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Now for the really important part:
“Despite the evidence, for now it’s nearly impossible to prove a direct, thousand-year-old genetic link between Native (North) Americans and Icelanders.
“For starters, no living Native (North) American group carries the exact genetic variation found in the Icelandic families.
“But of the many known scattered versions that are related to the Icelandic variant, 95% are found in Native (North) Americans. Some East Asians, whose ancestors are thought to have been the first Americans, carry a similar genetic pattern, though.
“The Inuit, often called Eskimos, carry no version of the variant—a crucial detail, given that Greenland has a native Inuit population.
“Helgason speculates that the precise Icelandic variation may have come from a Native (North) American people that died out after the arrival of Europeans.”
originally posted by: Caver78
a reply to: bigfatfurrytexan
I should have known you read Dick Shovel!!!!! One of the least known under rated websites EVER!
btw I heartily miss Rick's Twinkies 101 as well.
One of my fav's is still elfshotgallery.blogspot.com...
Once you dig into Tim Rast's post's it gets addictive. While napping is not a skill I possess, the history he includes and archeological information is like "my crack".
( it's sad, I need an intervention)
Last year I got the privilege of scraping a fresh a bear skin with a 4 inch flint. Once you get the hand motion right it was shockingly easy! Actually it was difficult not to get overenthusiastic an take off too much. Best afternoon I've had in a LONG time!! The wood scrapers with imbedded shell were more difficult.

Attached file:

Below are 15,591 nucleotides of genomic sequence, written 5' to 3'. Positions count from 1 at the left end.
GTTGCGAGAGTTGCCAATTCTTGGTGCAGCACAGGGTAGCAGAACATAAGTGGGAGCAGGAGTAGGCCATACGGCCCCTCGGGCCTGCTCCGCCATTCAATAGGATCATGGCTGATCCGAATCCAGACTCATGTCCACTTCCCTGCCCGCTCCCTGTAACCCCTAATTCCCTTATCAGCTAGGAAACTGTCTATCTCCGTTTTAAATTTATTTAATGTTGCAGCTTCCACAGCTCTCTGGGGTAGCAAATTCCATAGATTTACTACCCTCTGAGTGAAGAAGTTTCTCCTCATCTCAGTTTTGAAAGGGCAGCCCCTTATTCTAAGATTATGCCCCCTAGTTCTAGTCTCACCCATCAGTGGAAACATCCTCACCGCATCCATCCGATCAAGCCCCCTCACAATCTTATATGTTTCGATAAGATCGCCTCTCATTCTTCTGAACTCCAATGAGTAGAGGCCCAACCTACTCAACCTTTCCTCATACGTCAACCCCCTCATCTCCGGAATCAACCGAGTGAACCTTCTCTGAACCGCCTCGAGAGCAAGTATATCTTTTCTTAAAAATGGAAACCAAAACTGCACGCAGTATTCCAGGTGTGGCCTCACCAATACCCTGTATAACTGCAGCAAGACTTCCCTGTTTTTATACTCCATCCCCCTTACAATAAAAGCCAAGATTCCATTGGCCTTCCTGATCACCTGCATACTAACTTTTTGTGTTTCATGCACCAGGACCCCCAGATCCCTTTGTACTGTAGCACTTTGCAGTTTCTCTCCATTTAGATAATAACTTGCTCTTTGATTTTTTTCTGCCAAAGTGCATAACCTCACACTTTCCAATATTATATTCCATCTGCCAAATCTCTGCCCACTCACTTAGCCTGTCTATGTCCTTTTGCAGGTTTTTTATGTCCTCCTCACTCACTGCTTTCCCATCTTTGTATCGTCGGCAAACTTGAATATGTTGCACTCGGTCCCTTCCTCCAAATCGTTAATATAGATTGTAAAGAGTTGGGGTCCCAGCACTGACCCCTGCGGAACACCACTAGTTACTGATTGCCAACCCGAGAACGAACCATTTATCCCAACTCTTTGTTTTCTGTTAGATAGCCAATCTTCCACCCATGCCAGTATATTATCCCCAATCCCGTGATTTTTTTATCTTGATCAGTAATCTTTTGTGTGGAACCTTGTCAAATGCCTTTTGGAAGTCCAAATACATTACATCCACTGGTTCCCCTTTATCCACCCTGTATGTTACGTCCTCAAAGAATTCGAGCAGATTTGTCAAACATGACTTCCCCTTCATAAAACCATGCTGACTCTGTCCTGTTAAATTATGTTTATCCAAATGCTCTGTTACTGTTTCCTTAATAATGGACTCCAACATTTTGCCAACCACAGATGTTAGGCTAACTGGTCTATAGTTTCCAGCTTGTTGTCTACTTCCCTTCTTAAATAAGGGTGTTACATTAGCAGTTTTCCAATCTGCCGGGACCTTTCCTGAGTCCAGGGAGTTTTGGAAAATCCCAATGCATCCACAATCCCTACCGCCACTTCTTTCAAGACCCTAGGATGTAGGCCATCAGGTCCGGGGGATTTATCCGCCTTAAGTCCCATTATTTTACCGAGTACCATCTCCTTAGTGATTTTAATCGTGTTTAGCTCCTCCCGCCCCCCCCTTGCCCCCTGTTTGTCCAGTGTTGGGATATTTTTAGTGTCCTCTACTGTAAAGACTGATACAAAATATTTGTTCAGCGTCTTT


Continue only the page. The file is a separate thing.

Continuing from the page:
nother Old World C1 lineage, namely C1e, has recently popped up not in Siberia or East Asia where American Indians are thought to have originated, but in Icelanders (Ebenesersdóttir et al. 2011. “A new subclade of mtDNA haplogroup C1 found in Icelanders: Evidence of pre-Columbian contact?” Am J Phys Anthropol 144, 92-99). (Comp. the occurrence of some Sinodonty dental traits in Icelanders.) Its phylogenetic proximity to the Amerindian clades and the physical proximity of Iceland to the New World via the Atlantic invoked recent (past 1000 years) admixture from a New World population to the Norse as an explanation. It’s important that neither in the case of C1a, nor in the case of C1e researchers hesitate to postulate an Amerindian origin for these Old World branches of C1. The recent origin of C1e in Iceland, however, can hardly withstand close scrutiny because hg C is not found in the Inuits with whom the Vikings might have interacted around 10th century AD. Additionally, C1 was reported in Germans, Canarians, Indians and Bashkirs (these sequences lack np 16356 HVR-I diagnostic of the sub-clades C1a and np 16051 HVR-I diagnostic of C1d) further reinforcing the impression that it’s an old European clade driven into obscurity by either selection or massive population replacements.
The discovery of a new clade of C1, C1f, in a Mesolithic site in northwestern Russia suggests that C1e is of ancient origin and connects Siberian C1a with Icelandic C1e to form a Circumpolar/Circumpacific chain of C1 attestations going back to at least the Early Holocene. Der Sarkisssian offers a nice map showing the breadth of the distribution of hg C1.